Their set was an appealing mixture of old (Bothy Band’s “Do You Love an Apple?”) with an emphasis on the new. Scotlyn led the band through a drowsy, smoky acoustic read of “Sunday Bloody Sunday” before hitting every note above the sonic firepower of the Cranberries’ “Zombie.”
They write some of their own stuff. “Pretty Sled Dogs” proves the girls have their dad’s knack for mixing power chords and storytelling.
It’s difficult to express into words the pride and thrill you get when you see kids this young handle instruments this well as they express their love for Irish culture. What a great example for your own kids!
Irish rock can be cool, and you’re never too young to pick up an instrument and join the fun!
Since Mom and Dad have to drive the girls to the gig, you might as well book Barleyjuice while you’re at it. They were painfully shy during our interview backstage, suggesting that this band of tough young girls are letting the music do the talking.
“I think I like them better than you,” I whispered in Kyf Brewer’s ear as we watched Raining Hearts from the merchandise table.
“So do I,” he quipped.
You can download tracks from their debut CD by logging onto http://store.itsaboutmusic.com/raininghearts.html
Something borrowed: A painter friend of mine described the artistic process thusly: “Nothing is original any more. Creating art is like stealing a bunch of bicycles. You take them down to a chop shop, put pieces together, paint the steel frame purple, and ride around town and call it your own.”
It’s no coincidence that Seanchai and the Unity Squad operates out of Rocky Sullivan’s in the Red Hook section of Brooklyn, where the chop shop industry is a brisk business indeed. You can hear it in their music.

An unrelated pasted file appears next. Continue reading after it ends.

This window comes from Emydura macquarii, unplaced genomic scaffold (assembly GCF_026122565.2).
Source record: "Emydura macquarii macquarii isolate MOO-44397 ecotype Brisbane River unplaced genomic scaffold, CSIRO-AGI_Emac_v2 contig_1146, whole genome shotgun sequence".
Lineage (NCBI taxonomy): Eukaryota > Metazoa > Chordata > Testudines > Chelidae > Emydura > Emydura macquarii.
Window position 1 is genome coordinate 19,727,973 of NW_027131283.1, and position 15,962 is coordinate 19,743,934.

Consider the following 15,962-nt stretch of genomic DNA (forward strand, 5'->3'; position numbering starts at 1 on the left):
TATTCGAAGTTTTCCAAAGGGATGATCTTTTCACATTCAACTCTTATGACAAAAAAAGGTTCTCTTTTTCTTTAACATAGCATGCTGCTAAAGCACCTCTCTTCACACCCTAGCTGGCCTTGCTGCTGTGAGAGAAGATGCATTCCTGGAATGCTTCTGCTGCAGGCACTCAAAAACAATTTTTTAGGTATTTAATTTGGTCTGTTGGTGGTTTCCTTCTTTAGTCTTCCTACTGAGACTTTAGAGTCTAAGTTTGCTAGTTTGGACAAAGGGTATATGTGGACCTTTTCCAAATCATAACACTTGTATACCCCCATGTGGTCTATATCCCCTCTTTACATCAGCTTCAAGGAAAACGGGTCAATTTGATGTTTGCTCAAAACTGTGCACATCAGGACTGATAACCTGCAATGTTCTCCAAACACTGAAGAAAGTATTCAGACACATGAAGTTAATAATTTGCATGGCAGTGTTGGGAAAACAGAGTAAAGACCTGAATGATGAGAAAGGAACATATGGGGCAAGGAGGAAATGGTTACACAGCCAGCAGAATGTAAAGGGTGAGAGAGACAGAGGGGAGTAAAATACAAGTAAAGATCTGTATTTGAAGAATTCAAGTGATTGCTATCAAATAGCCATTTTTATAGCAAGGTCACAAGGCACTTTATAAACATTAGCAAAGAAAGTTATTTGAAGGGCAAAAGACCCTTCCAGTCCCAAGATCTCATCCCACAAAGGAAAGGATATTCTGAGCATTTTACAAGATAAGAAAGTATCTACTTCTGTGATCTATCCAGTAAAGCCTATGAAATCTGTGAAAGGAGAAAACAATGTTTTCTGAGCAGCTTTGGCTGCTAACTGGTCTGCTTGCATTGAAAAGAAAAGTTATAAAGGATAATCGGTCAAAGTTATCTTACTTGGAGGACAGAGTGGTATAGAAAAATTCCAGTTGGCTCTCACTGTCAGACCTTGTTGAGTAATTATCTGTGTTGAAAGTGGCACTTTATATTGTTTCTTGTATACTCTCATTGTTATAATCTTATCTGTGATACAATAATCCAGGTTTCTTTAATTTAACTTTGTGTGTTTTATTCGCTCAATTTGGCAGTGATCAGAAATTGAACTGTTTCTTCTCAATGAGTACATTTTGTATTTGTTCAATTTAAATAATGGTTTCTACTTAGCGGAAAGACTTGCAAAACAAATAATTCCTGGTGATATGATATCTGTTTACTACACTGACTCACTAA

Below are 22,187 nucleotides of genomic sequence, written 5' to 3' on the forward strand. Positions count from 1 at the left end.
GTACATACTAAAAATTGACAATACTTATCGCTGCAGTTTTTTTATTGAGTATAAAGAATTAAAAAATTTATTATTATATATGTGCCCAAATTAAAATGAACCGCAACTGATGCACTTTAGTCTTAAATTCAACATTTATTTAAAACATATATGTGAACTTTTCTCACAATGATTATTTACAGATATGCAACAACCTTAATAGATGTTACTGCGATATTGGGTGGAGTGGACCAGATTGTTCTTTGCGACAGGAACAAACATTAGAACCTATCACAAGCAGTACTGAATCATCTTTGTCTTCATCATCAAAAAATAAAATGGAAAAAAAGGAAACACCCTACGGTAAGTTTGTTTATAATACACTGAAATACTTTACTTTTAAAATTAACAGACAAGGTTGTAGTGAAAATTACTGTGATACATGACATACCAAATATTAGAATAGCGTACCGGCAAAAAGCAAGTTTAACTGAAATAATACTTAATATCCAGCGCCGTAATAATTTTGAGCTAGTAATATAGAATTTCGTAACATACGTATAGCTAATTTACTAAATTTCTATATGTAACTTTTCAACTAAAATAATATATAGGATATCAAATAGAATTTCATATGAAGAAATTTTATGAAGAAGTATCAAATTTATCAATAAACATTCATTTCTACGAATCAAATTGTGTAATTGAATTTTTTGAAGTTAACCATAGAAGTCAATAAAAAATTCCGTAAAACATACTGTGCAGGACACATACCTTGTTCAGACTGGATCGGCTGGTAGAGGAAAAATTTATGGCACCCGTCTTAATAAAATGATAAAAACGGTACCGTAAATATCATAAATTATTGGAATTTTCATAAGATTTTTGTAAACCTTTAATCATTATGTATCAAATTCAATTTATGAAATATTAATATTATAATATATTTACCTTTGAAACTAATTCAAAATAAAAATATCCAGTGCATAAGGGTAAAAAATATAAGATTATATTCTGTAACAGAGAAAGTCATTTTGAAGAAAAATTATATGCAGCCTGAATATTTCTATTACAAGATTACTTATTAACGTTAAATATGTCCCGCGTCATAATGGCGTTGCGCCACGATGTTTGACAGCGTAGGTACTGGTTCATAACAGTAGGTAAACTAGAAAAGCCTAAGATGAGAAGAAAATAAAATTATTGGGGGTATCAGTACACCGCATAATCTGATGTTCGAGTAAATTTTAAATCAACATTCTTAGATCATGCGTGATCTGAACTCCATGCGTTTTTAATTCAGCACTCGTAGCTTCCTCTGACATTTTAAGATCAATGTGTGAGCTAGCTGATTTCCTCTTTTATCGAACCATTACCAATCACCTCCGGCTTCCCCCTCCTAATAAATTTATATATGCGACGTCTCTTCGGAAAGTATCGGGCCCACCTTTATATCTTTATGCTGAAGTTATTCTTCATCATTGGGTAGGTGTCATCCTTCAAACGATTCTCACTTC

In one set, Black 47 founding member (and former New York City cop) Chris Byrne will hanker down on his prized uilleann pipes for a wicked solo as the band nicks Sly and the Family Stone’s “Thank You (Falettinme Be Mice Elf Agin).”
They cool things off with a quaint set of traditional reels before they raid Bob Marley’s rhythm for “Miss Eire,” a run-through of Irish rebel history set to a reggae beat.
Like a gun to the temple, Byrne unleashes a punk rock ethos on “Irish Catholic Boy,” the title track from the band’s last album. He does borrow a number of Black 47 fans that have remained loyal to him, which could result in a boost of attendance if promoted the right way.
Something blue: Irish music fans became aware of Eileen Ivers’ famous blue fiddle during her stint as the Riverdance band leader, where she thrilled audiences with Jimi Hendrix-like solos.
In recent years she has been backed by Immigrant Soul, a band of musicians that match her talent and stretch this Irish fiddler into new global terrain. “Afro Gig” and “Paddy Goes to Zululand” from their 2003 album showcase the band’s ability to mix it up with strong African percussion.
I’ve seen the band plenty of times and they never fail to thrill. Ivers’ face radiates fun as the band challenges her to new musical heights, and the audience members that might have been wary of the mixture of traditional fiddling and global beats are soon hopelessly under her spell.
For more information, log onto www.eileenivers.com.